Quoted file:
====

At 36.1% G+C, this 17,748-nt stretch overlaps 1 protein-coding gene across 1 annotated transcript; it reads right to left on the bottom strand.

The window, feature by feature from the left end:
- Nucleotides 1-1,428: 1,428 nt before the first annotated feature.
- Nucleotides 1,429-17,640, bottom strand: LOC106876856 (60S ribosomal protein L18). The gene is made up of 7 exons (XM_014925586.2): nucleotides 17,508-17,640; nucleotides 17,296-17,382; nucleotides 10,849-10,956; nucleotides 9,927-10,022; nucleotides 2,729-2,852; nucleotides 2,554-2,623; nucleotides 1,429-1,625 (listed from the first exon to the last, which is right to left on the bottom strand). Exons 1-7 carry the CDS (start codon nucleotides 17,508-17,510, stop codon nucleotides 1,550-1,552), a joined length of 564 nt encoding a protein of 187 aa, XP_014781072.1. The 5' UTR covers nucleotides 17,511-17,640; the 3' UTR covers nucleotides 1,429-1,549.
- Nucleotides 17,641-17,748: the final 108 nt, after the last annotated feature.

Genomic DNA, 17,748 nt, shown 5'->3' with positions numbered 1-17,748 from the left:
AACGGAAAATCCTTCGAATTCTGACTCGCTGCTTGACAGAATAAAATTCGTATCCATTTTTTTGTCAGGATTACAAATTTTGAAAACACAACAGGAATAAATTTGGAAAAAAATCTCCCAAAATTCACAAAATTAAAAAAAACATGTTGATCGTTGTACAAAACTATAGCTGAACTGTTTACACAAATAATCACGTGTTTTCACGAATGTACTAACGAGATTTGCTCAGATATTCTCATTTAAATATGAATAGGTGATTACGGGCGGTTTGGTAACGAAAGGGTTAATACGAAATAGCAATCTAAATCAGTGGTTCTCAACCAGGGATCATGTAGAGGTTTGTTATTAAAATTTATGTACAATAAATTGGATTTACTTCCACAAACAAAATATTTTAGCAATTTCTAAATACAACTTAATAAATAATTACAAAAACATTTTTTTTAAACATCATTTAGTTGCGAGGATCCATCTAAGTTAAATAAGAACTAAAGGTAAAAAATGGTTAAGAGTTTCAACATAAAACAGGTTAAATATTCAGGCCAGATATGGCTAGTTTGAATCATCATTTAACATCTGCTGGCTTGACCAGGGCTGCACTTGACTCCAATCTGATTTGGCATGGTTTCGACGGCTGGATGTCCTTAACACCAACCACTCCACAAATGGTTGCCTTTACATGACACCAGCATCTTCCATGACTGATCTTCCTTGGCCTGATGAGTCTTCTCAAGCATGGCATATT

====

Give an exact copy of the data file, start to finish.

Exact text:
At 36.1% G+C, this 17,748-nt stretch overlaps 1 protein-coding gene across 1 annotated transcript; it reads right to left on the bottom strand.

The window, feature by feature from the left end:
- Nucleotides 1-1,428: 1,428 nt before the first annotated feature.
- Nucleotides 1,429-17,640, bottom strand: LOC106876856 (60S ribosomal protein L18). The gene is made up of 7 exons (XM_014925586.2): nucleotides 17,508-17,640; nucleotides 17,296-17,382; nucleotides 10,849-10,956; nucleotides 9,927-10,022; nucleotides 2,729-2,852; nucleotides 2,554-2,623; nucleotides 1,429-1,625 (listed from the first exon to the last, which is right to left on the bottom strand). Exons 1-7 carry the CDS (start codon nucleotides 17,508-17,510, stop codon nucleotides 1,550-1,552), a joined length of 564 nt encoding a protein of 187 aa, XP_014781072.1. The 5' UTR covers nucleotides 17,511-17,640; the 3' UTR covers nucleotides 1,429-1,549.
- Nucleotides 17,641-17,748: the final 108 nt, after the last annotated feature.

Genomic DNA, 17,748 nt, shown 5'->3' with positions numbered 1-17,748 from the left:
AACGGAAAATCCTTCGAATTCTGACTCGCTGCTTGACAGAATAAAATTCGTATCCATTTTTTTGTCAGGATTACAAATTTTGAAAACACAACAGGAATAAATTTGGAAAAAAATCTCCCAAAATTCACAAAATTAAAAAAAACATGTTGATCGTTGTACAAAACTATAGCTGAACTGTTTACACAAATAATCACGTGTTTTCACGAATGTACTAACGAGATTTGCTCAGATATTCTCATTTAAATATGAATAGGTGATTACGGGCGGTTTGGTAACGAAAGGGTTAATACGAAATAGCAATCTAAATCAGTGGTTCTCAACCAGGGATCATGTAGAGGTTTGTTATTAAAATTTATGTACAATAAATTGGATTTACTTCCACAAACAAAATATTTTAGCAATTTCTAAATACAACTTAATAAATAATTACAAAAACATTTTTTTTAAACATCATTTAGTTGCGAGGATCCATCTAAGTTAAATAAGAACTAAAGGTAAAAAATGGTTAAGAGTTTCAACATAAAACAGGTTAAATATTCAGGCCAGATATGGCTAGTTTGAATCATCATTTAACATCTGCTGGCTTGACCAGGGCTGCACTTGACTCCAATCTGATTTGGCATGGTTTCGACGGCTGGATGTCCTTAACACCAACCACTCCACAAATGGTTGCCTTTACATGACACCAGCATCTTCCATGACTGATCTTCCTTGGCCTGATGAGTCTTCTCAAGCATGGCATATT